On March 4, 2021, two distinguished scholars joined the Vail Symposium to discuss the legacy of Chancellor Angela Merkel and Germany’s future.
- Dr. Karen Donfried began by asking Dr. Constanze Stelzenmuller about her choice for the program title–“Angela the Almost-Great.” Stelzenmuller acknowledged that Germany’s third post-reunification chancellor, Merkel was elected by a razor-thin margin in 2005 and as a woman and an East German, the least likely candidate. She has emerged as Germany’s most popular politician and has overseen Germany’s rise over the past 15 years. And yet, there were notable mistakes that she elaborates on later in the program.
- Donfried pointed out that Merkel is not naturally charismatic or given to drama, although she has made dramatic decisions such as phasing out nuclear power and welcoming refugees in 2015. Stelzenmuller agreed that Merkel is known for a complete lack of public charisma, does nothing flashy, and avoids the trappings of power. However, she is extremely shrewd. In person, she is very funny and does great impersonations of other world leaders.
- Regarding Merkel’s relationship with President Obama, Stelzemuller conceded that initially, Merkel was unimpressed with Obama, finding him glib and inexperienced. Their relationship grew into one of mutual admiration. Both had challenging issues such as responding to Russia’s annexation of the Crimea, which Merkel led the charge to impose sanctions.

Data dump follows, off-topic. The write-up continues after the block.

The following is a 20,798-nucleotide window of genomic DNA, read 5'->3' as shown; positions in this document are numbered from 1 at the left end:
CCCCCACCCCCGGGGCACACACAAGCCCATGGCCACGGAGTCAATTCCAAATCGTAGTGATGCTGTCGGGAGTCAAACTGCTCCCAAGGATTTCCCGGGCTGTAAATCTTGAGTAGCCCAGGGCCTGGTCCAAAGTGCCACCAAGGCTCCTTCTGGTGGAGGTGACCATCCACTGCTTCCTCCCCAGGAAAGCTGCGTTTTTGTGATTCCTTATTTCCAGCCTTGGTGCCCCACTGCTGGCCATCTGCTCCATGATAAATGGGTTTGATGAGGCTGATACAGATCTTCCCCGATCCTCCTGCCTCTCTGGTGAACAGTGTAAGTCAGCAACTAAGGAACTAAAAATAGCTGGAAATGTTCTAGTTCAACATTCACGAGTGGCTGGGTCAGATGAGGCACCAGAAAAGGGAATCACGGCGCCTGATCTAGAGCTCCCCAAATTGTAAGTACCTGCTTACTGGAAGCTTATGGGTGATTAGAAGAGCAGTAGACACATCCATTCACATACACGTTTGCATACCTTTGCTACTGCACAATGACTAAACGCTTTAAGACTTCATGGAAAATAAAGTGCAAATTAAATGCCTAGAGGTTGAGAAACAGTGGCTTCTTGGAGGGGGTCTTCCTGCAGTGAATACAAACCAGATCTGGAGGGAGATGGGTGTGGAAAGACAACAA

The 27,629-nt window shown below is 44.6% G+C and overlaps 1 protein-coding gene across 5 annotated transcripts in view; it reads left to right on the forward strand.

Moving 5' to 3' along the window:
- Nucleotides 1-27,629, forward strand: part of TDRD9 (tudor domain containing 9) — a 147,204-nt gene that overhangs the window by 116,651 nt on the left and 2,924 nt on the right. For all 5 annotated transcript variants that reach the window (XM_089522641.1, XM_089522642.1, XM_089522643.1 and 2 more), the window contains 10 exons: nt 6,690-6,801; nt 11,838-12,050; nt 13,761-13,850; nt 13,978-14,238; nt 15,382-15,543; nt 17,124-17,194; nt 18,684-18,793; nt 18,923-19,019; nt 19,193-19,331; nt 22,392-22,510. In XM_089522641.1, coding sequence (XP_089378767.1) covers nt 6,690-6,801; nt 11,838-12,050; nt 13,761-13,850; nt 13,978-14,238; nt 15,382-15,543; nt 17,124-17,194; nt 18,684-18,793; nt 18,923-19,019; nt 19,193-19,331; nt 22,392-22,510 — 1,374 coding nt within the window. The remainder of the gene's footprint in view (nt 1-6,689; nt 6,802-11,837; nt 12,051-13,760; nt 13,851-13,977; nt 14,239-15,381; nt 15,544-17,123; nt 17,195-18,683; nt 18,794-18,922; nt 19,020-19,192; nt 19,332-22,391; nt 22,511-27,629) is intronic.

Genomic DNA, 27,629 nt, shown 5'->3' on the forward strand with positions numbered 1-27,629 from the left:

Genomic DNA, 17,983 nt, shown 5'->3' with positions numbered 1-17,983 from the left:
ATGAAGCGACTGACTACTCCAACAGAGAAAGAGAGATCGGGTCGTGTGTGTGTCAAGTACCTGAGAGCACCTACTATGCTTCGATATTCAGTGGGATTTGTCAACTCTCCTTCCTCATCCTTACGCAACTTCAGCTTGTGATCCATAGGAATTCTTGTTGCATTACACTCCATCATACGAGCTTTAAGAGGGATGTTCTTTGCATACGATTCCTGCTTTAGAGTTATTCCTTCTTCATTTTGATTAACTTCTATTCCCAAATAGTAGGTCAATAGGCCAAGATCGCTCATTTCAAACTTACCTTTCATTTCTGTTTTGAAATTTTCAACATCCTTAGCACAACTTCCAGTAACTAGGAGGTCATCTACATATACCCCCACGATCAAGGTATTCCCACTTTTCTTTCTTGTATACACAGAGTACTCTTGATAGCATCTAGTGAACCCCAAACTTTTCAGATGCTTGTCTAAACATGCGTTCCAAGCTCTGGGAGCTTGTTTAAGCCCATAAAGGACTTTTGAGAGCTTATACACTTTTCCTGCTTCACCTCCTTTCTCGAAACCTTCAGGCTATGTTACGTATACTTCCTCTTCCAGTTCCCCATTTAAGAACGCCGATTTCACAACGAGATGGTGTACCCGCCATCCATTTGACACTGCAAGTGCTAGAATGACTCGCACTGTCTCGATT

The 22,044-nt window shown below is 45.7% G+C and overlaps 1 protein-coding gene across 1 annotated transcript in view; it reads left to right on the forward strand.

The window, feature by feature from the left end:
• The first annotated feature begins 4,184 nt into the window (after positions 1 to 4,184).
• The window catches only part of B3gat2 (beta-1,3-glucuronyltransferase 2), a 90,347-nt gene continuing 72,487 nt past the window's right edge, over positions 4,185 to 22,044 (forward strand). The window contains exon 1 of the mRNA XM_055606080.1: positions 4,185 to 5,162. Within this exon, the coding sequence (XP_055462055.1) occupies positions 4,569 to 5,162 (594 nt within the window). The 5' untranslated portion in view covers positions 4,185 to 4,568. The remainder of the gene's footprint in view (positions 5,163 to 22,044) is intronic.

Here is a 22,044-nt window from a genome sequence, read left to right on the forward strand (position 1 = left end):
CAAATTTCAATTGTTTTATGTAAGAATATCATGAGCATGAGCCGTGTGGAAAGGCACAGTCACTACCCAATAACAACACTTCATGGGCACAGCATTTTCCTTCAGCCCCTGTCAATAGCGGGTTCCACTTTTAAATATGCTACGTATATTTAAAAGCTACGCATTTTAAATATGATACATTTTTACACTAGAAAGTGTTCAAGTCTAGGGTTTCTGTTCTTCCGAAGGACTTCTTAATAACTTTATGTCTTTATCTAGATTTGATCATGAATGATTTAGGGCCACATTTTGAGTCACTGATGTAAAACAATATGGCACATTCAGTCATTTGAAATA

- However, it was with Russia, in particular the Nordstream 2 project, that Stelzenmuller specifically faulted Merkel, calling it a politically damaging project. Currently, Germany sources 30-50% of its gas from Russia.
- Economically however, Germany’s more significant relationship is with China. Germany’s economic relationship with China is massive. Whereas, its relationship with Russia is on par with Italy or the Czech Republic. Stelzenmuller acknowledged that there are German companies doing business in Xinjiang.
- Regarding the more recent status of Germany’s relationship with the United States, Stelzenmuller put it bluntly–for Germany the past four years were traumatizing. Trump embodied the caricature of the “ugly American.”
- Trump displayed both animus and angst towards Germany and felt Merkel lectured him.
- Stelzenmuller predicted that the immediate future would likely be a time of some introspection on the part of Germany. All eyes will be on September 26, 2021 when Germany holds its next general election and a new chancellor is chosen.